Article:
Volunteers from Arran and the mainland came together to help build a replica Bronze Age roundhouse in Brodick Country Park.
In just six days the volunteers, achieved an incredible amount and were able to assemble the wooden skeleton of a roundhouse, which was once a common type of dwelling across what is now Scotland over 4,000 years ago.
The roundhouse, located on the park’s Wilma’s Walk, is part of the Arran Archaeology Project, a two year joint venture between Arran Arts Resource and the National Trust for Scotland Ranger Service. The project gives local school children the opportunity to explore some of the island’s archaeological sites.
To create a lasting legacy for the project, and to engage in some experimental archaeology to rediscover lost building techniques, Rangers decided to construct the replica roundhouse and invite people of all ages and backgrounds to join them.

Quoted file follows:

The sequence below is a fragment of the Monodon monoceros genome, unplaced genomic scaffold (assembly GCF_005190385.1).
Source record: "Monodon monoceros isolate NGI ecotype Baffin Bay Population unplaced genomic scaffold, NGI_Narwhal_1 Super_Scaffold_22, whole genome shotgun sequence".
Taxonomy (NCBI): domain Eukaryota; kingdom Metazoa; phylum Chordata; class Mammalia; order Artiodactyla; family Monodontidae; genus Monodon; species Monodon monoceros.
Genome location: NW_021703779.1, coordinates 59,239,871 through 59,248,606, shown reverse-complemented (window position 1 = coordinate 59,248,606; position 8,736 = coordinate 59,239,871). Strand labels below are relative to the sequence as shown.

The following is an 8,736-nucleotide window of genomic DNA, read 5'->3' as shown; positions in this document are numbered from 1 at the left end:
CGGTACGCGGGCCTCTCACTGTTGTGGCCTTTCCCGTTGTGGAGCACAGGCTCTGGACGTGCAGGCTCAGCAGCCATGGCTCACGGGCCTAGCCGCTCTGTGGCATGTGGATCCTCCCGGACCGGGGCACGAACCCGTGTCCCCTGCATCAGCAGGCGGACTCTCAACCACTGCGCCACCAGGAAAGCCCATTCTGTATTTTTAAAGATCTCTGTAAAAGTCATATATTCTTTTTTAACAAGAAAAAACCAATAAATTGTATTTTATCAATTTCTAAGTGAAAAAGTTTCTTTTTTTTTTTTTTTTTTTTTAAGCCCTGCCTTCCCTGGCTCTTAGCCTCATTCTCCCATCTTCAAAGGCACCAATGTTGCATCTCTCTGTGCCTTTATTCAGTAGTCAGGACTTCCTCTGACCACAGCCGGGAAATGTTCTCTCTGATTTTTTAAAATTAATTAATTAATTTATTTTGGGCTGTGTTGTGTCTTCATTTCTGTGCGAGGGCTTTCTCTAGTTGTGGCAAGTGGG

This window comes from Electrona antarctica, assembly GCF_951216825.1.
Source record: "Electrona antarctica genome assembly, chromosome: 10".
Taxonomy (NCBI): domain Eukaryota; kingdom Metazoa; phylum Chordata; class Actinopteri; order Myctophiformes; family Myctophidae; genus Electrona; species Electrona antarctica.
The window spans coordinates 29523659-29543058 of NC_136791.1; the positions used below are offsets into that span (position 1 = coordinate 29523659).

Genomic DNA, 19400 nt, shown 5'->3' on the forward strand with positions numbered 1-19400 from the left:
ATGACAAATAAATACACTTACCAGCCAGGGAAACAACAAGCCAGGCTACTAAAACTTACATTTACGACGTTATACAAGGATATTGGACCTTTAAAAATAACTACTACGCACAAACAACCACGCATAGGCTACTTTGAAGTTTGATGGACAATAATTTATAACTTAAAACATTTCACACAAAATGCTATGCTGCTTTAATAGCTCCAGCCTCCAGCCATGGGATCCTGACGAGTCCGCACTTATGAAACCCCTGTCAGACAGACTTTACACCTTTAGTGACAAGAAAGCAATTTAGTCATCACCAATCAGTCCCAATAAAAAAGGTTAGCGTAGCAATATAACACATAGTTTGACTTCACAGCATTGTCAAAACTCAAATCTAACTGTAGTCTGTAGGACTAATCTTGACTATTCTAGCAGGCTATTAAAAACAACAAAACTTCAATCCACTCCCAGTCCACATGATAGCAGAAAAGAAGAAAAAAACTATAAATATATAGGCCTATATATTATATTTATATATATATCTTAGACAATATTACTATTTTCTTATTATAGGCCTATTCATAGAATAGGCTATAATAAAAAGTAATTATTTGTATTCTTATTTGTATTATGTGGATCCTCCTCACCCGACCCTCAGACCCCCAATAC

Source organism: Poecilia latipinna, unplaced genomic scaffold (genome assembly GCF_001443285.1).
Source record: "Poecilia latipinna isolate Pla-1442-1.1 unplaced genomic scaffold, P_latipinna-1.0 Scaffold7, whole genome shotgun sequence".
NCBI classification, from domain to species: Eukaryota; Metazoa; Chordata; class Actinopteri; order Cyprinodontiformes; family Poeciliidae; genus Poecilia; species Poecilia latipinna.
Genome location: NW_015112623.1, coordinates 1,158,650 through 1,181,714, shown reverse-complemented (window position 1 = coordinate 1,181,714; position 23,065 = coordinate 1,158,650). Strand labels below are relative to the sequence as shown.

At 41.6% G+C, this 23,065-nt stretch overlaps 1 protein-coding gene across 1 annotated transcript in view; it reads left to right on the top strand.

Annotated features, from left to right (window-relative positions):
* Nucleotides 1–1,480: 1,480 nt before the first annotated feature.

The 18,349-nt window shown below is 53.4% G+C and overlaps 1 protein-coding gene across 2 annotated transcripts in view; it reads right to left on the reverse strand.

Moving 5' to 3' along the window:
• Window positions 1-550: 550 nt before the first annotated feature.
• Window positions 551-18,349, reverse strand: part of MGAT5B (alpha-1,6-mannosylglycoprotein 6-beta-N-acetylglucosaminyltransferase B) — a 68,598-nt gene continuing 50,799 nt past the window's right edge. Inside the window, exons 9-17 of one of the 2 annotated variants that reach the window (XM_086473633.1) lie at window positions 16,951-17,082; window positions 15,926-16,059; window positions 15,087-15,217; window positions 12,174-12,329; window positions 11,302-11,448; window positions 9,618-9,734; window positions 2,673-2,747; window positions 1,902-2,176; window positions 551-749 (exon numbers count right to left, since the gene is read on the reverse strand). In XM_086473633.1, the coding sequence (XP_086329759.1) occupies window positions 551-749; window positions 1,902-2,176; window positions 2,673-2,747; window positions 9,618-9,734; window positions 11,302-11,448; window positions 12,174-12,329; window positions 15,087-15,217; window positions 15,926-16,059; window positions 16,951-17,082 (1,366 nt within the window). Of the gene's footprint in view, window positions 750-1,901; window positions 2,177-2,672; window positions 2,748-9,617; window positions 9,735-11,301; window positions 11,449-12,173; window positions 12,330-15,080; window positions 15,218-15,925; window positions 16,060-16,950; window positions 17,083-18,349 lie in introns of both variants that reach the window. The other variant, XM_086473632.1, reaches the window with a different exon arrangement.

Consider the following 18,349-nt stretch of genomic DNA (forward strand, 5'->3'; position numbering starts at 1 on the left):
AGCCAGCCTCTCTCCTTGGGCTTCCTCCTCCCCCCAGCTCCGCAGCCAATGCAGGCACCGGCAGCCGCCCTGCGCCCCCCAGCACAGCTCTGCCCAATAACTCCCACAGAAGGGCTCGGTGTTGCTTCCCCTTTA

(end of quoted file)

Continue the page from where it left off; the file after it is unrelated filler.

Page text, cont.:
The roundhouse is designed to be as authentic as possible, despite having to conform to modern building regulations. It is based on an Early Bronze Age hut circle excavated at Tor Righ on the west coast of Arran.
The structure consists of two rings of timber posts, each of which is joined by lintels. Wooden rafters were pegged and tied to the lintels to form a conical roof. Most of the timbers were gathered locally over the winter and wood was also donated by the Forestry Commission.
The next stage of construction will be to thatch the roof with reeds and a master thatcher will in mid-September teach this dying art to another group of volunteers. The final stage will be to erect wattle panels covered in daub and surrounded by an earth and stone mound as suggested by archaeological evidence.
The completed roundhouse will be used by Country Park Rangers for educational purposes.
In thanking all of the volunteers who helped, Corinna Goeckeritz, NTS Range and Naturalist said: “Building the roundhouse has been quite an eye opener for us as to what an enormous effort it must have been back in the Bronze Age.
“We have been using modern tools, including diggers and chainsaws, and it was still quite an undertaking. It must have been a real community effort and would have taken our ancestors a lot of time and forward planning to gather all of the necessary materials.”